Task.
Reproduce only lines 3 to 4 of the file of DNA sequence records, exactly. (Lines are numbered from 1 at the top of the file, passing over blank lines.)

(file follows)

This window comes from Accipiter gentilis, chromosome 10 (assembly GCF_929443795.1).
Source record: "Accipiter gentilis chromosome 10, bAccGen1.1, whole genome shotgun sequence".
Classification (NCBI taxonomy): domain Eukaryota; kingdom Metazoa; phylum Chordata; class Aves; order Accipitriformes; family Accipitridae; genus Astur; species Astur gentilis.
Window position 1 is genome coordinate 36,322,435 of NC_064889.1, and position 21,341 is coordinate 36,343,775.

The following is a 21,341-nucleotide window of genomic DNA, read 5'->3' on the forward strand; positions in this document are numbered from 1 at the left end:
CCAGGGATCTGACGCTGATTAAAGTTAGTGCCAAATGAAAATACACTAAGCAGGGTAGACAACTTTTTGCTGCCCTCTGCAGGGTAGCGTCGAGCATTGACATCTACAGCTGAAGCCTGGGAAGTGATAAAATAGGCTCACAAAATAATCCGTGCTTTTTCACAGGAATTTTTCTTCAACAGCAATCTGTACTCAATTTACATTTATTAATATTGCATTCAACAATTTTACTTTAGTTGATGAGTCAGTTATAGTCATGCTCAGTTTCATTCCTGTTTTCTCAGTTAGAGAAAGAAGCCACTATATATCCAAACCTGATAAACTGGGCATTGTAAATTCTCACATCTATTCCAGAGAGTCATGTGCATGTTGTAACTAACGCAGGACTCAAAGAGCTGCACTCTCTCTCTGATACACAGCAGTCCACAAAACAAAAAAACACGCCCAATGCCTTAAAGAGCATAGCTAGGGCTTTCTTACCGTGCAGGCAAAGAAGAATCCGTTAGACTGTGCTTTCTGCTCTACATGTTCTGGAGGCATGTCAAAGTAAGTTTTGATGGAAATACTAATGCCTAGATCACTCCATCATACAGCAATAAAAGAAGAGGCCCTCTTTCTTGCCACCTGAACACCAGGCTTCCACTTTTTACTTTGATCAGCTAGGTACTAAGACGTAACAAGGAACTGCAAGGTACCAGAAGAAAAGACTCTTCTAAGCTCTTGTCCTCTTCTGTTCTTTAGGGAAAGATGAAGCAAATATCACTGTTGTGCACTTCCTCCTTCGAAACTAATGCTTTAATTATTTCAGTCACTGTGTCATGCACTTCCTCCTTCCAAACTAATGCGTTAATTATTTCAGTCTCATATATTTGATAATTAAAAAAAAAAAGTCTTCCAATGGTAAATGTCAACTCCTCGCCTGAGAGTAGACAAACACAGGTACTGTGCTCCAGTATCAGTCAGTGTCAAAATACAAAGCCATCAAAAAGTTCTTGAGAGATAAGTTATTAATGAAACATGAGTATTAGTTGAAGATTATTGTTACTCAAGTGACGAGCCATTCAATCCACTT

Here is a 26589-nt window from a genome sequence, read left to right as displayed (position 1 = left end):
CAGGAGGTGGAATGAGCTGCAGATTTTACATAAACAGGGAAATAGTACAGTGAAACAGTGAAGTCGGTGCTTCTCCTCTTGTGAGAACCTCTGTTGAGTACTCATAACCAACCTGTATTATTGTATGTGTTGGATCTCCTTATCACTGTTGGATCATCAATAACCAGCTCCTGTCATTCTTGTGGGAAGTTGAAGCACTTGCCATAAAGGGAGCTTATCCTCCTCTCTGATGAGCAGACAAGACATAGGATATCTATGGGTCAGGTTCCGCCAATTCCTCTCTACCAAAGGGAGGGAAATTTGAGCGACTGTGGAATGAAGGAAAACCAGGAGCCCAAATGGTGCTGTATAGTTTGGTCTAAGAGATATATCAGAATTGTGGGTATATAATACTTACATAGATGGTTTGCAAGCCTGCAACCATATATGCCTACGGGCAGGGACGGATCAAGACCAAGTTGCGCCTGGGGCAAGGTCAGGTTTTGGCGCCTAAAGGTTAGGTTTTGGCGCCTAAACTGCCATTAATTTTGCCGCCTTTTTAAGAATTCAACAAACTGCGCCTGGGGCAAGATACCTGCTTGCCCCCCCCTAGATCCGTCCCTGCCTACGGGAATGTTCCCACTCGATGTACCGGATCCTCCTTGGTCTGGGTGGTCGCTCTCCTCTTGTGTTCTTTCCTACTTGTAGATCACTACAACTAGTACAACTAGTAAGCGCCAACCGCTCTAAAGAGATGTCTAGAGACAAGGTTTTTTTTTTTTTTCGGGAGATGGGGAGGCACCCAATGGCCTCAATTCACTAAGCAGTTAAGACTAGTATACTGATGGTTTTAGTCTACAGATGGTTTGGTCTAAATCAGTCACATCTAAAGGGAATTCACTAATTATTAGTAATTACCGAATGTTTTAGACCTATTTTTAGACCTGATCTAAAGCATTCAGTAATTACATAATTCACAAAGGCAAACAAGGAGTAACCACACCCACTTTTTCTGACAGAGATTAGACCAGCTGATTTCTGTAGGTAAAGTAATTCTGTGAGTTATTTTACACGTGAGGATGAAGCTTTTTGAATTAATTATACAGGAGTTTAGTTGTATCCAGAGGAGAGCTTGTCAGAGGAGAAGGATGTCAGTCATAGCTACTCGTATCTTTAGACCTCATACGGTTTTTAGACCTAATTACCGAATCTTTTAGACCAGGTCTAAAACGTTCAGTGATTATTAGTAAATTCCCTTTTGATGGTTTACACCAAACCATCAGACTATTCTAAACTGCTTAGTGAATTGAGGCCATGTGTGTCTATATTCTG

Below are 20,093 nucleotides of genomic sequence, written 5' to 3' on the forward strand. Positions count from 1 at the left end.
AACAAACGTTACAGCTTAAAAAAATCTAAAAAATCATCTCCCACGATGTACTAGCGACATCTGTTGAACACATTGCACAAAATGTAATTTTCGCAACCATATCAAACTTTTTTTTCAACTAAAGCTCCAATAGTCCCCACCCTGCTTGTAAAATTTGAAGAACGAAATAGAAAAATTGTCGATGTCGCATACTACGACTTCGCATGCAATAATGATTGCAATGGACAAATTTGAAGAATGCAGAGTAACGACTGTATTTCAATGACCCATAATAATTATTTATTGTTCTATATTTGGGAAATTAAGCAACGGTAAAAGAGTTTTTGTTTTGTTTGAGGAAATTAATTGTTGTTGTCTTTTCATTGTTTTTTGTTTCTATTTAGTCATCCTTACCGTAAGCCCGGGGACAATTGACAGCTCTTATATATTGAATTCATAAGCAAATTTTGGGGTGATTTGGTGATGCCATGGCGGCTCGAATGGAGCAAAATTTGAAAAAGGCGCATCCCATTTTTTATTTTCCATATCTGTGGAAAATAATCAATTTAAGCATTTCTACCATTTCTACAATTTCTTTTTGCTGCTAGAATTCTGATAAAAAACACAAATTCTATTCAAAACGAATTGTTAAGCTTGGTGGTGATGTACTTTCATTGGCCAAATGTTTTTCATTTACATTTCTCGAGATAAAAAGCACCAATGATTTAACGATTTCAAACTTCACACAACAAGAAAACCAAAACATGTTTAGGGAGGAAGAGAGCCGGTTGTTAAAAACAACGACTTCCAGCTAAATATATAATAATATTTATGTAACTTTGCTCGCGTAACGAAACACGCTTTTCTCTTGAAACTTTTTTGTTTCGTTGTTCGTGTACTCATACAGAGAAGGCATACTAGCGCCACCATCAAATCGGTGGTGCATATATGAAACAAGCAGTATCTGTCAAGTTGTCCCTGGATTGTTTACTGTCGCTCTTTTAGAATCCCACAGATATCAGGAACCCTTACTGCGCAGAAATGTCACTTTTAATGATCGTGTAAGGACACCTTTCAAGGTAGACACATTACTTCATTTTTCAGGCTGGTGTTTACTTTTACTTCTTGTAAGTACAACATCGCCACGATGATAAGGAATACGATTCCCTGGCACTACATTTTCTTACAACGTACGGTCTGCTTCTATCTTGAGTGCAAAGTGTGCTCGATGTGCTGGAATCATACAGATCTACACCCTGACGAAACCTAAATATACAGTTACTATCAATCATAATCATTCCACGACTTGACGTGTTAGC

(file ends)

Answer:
Classification (NCBI taxonomy): domain Eukaryota; kingdom Metazoa; phylum Chordata; class Aves; order Accipitriformes; family Accipitridae; genus Astur; species Astur gentilis.
Window position 1 is genome coordinate 36,322,435 of NC_064889.1, and position 21,341 is coordinate 36,343,775.